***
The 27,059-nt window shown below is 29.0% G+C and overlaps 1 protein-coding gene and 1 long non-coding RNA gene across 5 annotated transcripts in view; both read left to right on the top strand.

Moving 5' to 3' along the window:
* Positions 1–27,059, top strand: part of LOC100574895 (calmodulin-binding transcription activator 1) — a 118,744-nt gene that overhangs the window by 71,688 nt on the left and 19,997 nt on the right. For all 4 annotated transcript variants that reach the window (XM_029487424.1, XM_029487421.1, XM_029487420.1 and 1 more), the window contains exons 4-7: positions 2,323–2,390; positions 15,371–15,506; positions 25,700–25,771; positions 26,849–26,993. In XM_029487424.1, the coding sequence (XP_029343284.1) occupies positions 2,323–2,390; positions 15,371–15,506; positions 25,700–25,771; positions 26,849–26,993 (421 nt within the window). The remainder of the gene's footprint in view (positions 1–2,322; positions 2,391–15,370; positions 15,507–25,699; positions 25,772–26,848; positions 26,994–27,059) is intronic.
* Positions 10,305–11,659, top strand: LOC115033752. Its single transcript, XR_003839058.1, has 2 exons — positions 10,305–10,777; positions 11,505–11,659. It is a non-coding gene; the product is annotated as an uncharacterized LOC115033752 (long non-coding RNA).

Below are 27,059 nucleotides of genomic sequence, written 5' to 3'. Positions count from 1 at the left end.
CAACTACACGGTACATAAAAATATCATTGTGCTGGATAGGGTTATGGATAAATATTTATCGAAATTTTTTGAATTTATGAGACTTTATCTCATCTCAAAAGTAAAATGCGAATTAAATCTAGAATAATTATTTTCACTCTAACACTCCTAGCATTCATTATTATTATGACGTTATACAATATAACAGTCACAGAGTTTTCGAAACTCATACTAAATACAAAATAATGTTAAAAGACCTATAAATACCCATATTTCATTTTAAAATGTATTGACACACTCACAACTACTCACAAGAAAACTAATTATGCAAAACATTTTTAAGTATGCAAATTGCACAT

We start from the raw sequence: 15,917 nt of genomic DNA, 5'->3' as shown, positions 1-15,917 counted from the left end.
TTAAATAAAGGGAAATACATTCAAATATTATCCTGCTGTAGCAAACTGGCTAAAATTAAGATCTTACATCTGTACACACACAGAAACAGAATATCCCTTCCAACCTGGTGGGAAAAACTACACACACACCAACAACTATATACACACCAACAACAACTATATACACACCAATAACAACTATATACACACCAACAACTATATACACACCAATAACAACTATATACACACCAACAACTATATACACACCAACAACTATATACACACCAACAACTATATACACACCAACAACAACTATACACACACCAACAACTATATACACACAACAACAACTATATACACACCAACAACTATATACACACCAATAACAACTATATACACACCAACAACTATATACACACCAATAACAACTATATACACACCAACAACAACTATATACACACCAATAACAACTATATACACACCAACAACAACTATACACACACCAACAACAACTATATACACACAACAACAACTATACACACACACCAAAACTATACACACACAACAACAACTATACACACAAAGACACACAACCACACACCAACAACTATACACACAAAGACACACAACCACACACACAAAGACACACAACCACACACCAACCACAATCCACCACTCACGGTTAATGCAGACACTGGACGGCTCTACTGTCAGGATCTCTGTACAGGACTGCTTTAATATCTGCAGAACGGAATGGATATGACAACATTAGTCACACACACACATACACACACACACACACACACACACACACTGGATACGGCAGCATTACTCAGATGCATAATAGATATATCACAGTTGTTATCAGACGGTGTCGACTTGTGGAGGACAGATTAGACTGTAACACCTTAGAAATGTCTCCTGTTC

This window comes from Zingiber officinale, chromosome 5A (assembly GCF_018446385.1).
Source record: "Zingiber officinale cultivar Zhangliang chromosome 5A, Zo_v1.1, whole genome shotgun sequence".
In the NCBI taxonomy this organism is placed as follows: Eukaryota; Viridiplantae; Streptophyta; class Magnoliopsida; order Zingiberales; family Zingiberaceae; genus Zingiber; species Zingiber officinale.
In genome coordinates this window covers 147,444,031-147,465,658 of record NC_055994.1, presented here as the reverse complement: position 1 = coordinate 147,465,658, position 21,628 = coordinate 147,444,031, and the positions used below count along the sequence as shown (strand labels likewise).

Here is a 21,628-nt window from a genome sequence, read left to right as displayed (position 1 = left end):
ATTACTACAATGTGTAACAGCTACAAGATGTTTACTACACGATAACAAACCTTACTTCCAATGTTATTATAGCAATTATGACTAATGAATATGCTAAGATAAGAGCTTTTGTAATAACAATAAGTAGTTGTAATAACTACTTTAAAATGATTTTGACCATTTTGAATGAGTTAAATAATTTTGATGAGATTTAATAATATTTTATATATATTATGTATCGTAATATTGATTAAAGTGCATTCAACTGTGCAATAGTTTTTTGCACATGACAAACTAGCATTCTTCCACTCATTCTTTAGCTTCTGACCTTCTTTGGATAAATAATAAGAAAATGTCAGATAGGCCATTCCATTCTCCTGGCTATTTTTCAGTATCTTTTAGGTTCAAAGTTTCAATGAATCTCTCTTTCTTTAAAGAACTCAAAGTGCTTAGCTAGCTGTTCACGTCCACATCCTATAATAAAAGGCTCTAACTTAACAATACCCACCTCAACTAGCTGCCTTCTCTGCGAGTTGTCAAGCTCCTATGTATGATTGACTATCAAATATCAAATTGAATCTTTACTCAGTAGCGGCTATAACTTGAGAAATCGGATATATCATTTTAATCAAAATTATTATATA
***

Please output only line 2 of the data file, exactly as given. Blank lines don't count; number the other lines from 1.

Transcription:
Moving 5' to 3' along the window: